Photo by Chuck Schneebeck

“O bluebird, welcome back again.
Thy azure coat and ruddy vest,
Are hues that April loveth best.”
                           – John Burroughs

The great writer and conservationist John Burroughs shared his love of the Eastern Bluebird brilliantly, with words that express abiding affection for the “bluebird of happiness.” The resident of our parts, the Mountain Bluebird, has no shortage of admirers uplifted by that bright blue flash across the landscape. Here we are in April, and the Mountain Bluebirds have returned! We see them flitting from post to post along the National Elk Refuge fence, and spiriting their way across the grassy meadows of South Park. After a long winter, could there be a more hopeful harbinger?

At the Jackson Hole Wildlife Foundation, we have the honor of continuing a Mountain Bluebird monitoring program that Chuck and Carol Schneebeck and friends launched more than a decade ago. With the help of dozens of volunteers over the years, we have tracked the number of boxes utilized and by which species, the number of eggs laid, the number of nestlings fledged, and other valuable data to help us understand the lives of bluebirds.

While that data and our growing knowledge of the bluebird is important, perhaps the real power of the program lies in its affect on the people who participate. For anyone who has peered into a box to find a fresh egg or a newly hatched featherless bird, there is no mistaking the thrill of the experience. It can be hard to contain the joyful feeling that John Burroughs described – nearly always shared with others. As we continue to monitor the success of the Mountain Bluebird Nestbox trail along the National Elk Refuge, we’re also exploring ways to share what we’ve experienced with others in neighboring communities. In early April, we had the pleasure of working with a committed group of bluebird enthusiasts in Dubois to install 35 boxes to create the Dubois Community Bluebird Trail. Our super volunteer and bluebird trail expert Tim Griffith provided a trail monitoring orientation to the group at the Dubois Museum. Associate Director Kate Gersh spoke about the success of the nestbox trail in Jackson and why Jackson Hole Wildlife Foundation is interested in partnering with Dubois in a similar effort.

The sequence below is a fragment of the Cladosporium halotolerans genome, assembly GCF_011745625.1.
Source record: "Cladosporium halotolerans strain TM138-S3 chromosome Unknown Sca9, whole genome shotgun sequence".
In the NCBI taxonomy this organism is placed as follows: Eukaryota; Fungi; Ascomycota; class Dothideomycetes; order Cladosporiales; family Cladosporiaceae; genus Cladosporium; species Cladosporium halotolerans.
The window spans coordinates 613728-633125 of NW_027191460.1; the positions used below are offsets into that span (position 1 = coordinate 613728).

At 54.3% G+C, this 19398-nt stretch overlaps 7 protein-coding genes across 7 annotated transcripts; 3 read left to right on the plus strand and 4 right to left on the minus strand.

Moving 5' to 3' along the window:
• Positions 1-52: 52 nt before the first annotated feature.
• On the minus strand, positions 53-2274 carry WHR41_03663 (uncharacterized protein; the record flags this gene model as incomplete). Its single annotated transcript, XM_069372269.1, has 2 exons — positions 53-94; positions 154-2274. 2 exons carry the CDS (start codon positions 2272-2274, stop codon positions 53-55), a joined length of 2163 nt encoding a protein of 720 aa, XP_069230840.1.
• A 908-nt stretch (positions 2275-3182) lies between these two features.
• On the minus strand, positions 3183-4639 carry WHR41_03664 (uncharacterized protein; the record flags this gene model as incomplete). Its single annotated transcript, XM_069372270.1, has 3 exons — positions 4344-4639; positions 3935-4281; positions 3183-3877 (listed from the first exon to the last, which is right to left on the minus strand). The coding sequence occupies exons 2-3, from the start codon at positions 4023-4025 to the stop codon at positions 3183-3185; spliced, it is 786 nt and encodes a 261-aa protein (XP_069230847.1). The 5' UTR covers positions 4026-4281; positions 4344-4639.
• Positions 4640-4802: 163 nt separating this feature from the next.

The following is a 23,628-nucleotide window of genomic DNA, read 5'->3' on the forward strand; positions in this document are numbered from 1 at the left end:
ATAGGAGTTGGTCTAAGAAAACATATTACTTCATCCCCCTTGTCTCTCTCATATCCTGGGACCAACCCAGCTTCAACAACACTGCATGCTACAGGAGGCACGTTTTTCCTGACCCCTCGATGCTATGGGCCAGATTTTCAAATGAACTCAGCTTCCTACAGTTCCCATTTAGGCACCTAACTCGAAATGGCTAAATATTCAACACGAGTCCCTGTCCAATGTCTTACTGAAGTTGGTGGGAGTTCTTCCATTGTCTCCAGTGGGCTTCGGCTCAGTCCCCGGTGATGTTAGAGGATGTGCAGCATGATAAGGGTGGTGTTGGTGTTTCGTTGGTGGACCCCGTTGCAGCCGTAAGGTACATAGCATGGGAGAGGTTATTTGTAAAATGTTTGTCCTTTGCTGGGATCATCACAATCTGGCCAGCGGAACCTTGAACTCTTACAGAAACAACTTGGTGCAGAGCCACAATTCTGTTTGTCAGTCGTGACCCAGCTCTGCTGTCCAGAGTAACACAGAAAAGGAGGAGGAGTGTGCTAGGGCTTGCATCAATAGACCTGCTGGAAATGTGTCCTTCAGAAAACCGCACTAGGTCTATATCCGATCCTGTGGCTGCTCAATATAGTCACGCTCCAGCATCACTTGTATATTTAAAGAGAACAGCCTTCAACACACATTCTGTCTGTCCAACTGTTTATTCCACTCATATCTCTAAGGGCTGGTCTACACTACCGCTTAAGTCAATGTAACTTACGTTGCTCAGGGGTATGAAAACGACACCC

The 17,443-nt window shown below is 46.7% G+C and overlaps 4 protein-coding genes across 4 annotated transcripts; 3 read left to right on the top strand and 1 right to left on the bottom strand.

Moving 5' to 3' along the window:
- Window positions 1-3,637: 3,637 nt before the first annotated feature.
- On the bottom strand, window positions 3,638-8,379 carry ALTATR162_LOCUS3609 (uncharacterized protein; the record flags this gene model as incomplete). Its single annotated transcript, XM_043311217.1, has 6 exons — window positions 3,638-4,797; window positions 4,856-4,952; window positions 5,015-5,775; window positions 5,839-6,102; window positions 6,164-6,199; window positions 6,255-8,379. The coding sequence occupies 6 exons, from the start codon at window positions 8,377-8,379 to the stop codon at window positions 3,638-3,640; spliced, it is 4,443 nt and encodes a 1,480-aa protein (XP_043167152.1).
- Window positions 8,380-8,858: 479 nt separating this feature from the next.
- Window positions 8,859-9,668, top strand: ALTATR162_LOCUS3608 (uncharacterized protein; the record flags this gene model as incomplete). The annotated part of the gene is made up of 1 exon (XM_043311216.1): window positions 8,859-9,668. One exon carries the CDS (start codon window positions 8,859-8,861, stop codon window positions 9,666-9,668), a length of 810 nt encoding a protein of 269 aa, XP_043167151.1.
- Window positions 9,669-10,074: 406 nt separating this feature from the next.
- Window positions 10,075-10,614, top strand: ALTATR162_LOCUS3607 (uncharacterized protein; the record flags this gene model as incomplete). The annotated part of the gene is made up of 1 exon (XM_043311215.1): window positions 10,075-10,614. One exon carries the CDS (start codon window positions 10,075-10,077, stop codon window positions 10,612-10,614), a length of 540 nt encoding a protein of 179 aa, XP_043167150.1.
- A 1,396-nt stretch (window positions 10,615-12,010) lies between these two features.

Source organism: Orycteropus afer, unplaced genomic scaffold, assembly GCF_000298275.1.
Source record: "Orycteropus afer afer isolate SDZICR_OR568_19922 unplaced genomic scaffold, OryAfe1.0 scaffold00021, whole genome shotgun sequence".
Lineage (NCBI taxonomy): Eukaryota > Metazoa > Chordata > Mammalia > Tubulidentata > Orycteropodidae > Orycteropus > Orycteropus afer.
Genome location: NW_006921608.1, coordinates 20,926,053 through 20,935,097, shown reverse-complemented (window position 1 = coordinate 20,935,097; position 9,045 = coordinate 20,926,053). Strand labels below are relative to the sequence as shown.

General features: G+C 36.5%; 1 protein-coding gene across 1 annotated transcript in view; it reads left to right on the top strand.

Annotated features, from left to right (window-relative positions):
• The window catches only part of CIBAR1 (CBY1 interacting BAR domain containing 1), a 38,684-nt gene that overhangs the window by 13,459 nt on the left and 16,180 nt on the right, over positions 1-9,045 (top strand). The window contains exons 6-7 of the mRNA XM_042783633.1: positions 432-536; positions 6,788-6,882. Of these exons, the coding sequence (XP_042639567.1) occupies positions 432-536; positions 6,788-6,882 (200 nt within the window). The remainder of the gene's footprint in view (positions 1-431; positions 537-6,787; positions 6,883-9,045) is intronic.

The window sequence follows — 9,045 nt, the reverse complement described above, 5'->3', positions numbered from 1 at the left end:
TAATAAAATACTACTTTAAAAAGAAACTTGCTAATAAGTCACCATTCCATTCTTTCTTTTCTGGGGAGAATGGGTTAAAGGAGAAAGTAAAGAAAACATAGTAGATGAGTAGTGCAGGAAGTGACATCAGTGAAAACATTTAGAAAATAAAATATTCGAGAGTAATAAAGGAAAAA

Andrea, Deb, Kate, Tim, Johanna, Bridget and Susan install a box at the Warm Valley Lodge assisted living center in Dubois.

As Aldo Leopold famously said, “a land ethic … evolves in the minds of a thinking community.” Leopold recognized that such an ethic might emerge in the individual first through observation, and the recording of what one has observed. Through this process, one becomes more aware of what is going on around them.  Combining individual observations in a community monitoring program brings people together around a shared appreciation for wildlife. Our hope is that bringing communities together to share their observations and interactions will build stronger connections between stewards of Greater Yellowstone lands. Who better than the bluebird to act as that joyful ambassador?

Lead project coordinator Johanna Thompson of the Dubois Museum & Wind River Historical Center makes a Dubois box “official.”

The Mountain Bluebird Nestbox Trail monitoring effort is one of many projects of Nature Mapping Jackson Hole. Each project is designed to increase our local knowledge of many species while advancing our community’s land ethic. Expanding the boundaries of that community might help ensure that our area’s ecosystem is preserved and protected in perpetuity, joining people and lands around common values.

Key volunteer Andrea Billingsley inscribes “D1” on the first box of the Dubois Community Bluebird Trail while Susan Hill supports and celebrates.

View a full gallery of fun images from “Bluebird Day” in Dubois.

Nancy and Blair Butterfield prepare to install two boxes on their Dubois property with assistance from Jackson Hole Wildlife Foundation staff.

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